Wednesday, November 23

The Tenth Region of the Night (Sword and Serpent #2, 2016)

By Taylor Marshall

Taylor Marshall’s first novel, Sword and Serpent, was a fine effort and well worth the read despite having certain shortcomings common to first novels [see my blog review at LINK ]. As is often the case, this sequel, The Tenth Region of the Night, improves substantially on the first, becoming one of the better books I have read this year, one I unhesitatingly recommend. The protagonist, Jurian, previously coming across rather flat, is now, in my opinion, developed into a fully fleshed-out individual who no longer pales beside the other main character, in that case a young priestess of the serpent himself (she reappears as well), in this latter case the daughter of the governor of Alexandria, named Aikaterina. Even the main villain of the piece gains depth and becomes something more than the stereotypical caricature he seemed in the opening volume. Overall the writing seems much smoother and more engaging than Sword and Serpent, gripping my interest right from the beginning as Jurian continues his quest subsequent to slaying the dragon – an accomplishment which instantly became a legend which dogs his footsteps from then on through this entire tale, for good and ill, as he strives to find and rescue a friend, lost to him in the first book, from death in the arena. Once again, Marshall has taken the history of the late Roman Empire under the Emperor Diocletian and a young Constantine, interwoven with the legends of Sts. George the Dragonslayer and Christopher the Christ-bearer, and others, and added to them the tale of St. Catherine of Alexandria, to create a gripping tale of the early Church in the Roman Empire on the eve of the Great Persecution. Knowing from early Christian history and tradition the trials and tragedies these characters face as that cataclysm looms ever closer, I nonetheless look forward eagerly to following their journeys through Marshall’s imagination to the triumph that ultimately awaits.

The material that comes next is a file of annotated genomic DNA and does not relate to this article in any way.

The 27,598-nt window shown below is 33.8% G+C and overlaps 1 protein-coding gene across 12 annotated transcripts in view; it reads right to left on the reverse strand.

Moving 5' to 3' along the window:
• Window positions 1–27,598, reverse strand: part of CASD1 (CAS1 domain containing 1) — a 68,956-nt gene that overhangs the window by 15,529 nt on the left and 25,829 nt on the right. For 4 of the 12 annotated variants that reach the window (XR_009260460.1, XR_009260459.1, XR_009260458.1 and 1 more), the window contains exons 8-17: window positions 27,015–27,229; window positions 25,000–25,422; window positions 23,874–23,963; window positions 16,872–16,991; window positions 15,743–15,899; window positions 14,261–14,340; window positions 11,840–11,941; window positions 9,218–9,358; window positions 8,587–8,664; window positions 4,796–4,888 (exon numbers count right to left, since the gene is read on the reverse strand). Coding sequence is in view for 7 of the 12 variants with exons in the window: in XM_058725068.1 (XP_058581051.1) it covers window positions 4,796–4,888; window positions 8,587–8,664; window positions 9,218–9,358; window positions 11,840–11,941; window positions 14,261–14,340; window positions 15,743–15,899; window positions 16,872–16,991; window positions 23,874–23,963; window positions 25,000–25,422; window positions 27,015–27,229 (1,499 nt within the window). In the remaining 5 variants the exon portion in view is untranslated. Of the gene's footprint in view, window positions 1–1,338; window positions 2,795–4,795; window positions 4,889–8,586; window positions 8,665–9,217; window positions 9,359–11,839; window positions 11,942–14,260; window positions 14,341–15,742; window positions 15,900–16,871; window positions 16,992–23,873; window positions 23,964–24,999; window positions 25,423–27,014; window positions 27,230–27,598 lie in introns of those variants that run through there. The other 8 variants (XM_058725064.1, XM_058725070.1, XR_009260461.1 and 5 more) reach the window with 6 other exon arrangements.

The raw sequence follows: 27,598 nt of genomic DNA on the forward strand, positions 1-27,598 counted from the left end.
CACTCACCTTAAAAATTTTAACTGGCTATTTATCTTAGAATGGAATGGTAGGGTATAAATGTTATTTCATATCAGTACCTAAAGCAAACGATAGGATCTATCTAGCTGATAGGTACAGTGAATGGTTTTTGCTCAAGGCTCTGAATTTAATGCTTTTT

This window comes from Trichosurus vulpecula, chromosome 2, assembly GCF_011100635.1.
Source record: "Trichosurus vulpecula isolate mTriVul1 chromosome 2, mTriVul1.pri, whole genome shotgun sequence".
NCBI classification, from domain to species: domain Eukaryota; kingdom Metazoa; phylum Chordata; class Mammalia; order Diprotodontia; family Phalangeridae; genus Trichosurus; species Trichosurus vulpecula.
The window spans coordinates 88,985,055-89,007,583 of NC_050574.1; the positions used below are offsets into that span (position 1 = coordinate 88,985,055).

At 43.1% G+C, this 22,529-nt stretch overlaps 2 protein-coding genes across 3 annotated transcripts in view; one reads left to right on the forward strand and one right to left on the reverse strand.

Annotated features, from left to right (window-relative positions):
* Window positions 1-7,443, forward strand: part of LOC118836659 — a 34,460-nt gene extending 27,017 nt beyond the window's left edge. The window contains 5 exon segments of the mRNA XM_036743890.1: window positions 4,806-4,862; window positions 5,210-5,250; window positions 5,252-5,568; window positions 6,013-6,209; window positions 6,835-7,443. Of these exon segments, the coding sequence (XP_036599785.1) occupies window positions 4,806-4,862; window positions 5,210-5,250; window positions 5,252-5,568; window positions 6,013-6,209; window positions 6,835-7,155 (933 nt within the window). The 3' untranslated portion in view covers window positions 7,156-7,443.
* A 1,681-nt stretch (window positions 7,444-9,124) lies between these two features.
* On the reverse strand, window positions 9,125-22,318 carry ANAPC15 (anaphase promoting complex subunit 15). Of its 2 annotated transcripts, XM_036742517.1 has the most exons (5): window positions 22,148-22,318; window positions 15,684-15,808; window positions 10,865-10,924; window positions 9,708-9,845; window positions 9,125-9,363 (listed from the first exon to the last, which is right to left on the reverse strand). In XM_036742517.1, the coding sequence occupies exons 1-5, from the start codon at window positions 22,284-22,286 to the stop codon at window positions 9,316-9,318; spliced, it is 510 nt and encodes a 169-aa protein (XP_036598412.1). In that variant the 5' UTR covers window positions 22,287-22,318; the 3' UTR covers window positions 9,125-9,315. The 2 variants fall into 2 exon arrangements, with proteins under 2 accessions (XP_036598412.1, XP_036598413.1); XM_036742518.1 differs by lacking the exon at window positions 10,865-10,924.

Cheers!, and Thanks for reading!

Wednesday, November 9

Election 2016

Well, yesterday was Election Day. I did not intend to watch any of the returns last night. I voted weeks ago. I had basically my last word the day before yesterday, in a Facebook post which pretty much said it all – actually a repost of what I wrote four years ago, with current commentary. So, first the post from back then, in 2012:

Eyes wide open. That's how America has collectively chosen to take on four more years of Obama. No longer can we take solace in the notion that we fell victim to the charisma of a masterful campaigner who promised to take us past the divisions of the past into a brave new world. Having seen how well that has worked out for the past four years, we (as a nation, by the slimmest of popular vote margins, by a wider margin in the Electoral College, but that is our system for better or worse) have chosen four more years. I fear it will be much longer than that, because whereas I believe there was a chance to turn back from the brink now, I believe that four more years will entrench such radical change to the very nature of our country that there will be no going back. Perhaps the saddest thing to me is that slightly more than half of our people are perfectly fine with, even desirous of, that. This is what they want. ... No, really the saddest thing to me is that the slightly LESS than half of our people must now live under the same deteriorating conditions that they strove to avert. But that is our system, for better or worse. God bless America, for we surely need it.

Thursday, November 3

Mel Gibson’s Resurrection

I just got through watching a segment on tonight's The World Over on EWTN, in which Raymond Arroyo interviewed Mel Gibson mainly about his new film, Hacksaw Ridge, but which also had a few words about Gibson's prospective sequel to The Passion of the Christ, telling the story of The Resurrection. I knew from some other stories that came out over the last couple of days that it might well be something unlike anyone's ever seen, nothing like, say, Risen from earlier this year. Specifically, that it might include some kind of narrative based on the line from The Apostles' Creed, "He descended into Hell." That seems to be confirmed here. I attempted to transcribe what Gibson said – but there’s not nearly the effect of seeing his eyes wide open and his gesticulations, with his hands waving all around as he haltingly explains his vision: